Classes of Service Under Perfect Competition And Technological Change: a model for the dynamics of the Internet?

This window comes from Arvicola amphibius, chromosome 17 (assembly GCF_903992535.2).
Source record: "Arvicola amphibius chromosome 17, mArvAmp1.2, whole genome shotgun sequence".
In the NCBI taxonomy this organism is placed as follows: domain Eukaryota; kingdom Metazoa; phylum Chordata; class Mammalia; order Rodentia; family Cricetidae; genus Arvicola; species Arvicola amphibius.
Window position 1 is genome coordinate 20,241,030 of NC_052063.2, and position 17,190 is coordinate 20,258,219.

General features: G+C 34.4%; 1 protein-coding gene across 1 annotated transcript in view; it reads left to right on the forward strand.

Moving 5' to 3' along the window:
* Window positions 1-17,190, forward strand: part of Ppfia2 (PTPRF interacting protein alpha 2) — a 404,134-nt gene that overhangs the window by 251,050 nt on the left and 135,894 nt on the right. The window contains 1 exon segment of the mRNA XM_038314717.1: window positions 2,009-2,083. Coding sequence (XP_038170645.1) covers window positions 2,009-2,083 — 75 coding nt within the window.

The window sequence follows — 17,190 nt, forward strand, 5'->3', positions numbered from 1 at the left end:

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AbstractCertain services may be provided in a continuous, one-dimensional, ordered range of dierent qualities and a customer requiring a service of quality q can only be oered a quality superior or equal to q. Only a discrete set of dierent qualities will be oered, and a service provider will provide the same service (of xed quality b) to all customers requesting qualities of service inferior or equal to b. Assuming all services (of quality b) are priced identically, a monopolist will choose the qualities of service and the prices that maximize pro t but, under perfect competition, a service provider will choose the (inferior) quality of service that can be priced at the lowest price. Assuming signi cant economies of scale, two fundamentally dierent regimes are possible: either a number of dierent classes of service are oered (DC regime), or a unique class of service oers an unbounded quality of service (UC regime). The DC regime appears in one of two sub-regimes: one, BDC, in which a nite number of classes is oered, the qualities of service oered are bounded and requests for high-quality services are not met, or UDC in which an in nite number of classes of service are oered and every request is met. The types of the demand curve and of the economies of scale, and not the pace of technological change, determine the regime and the class boundaries. The price structure in the DC regime obeys very general laws.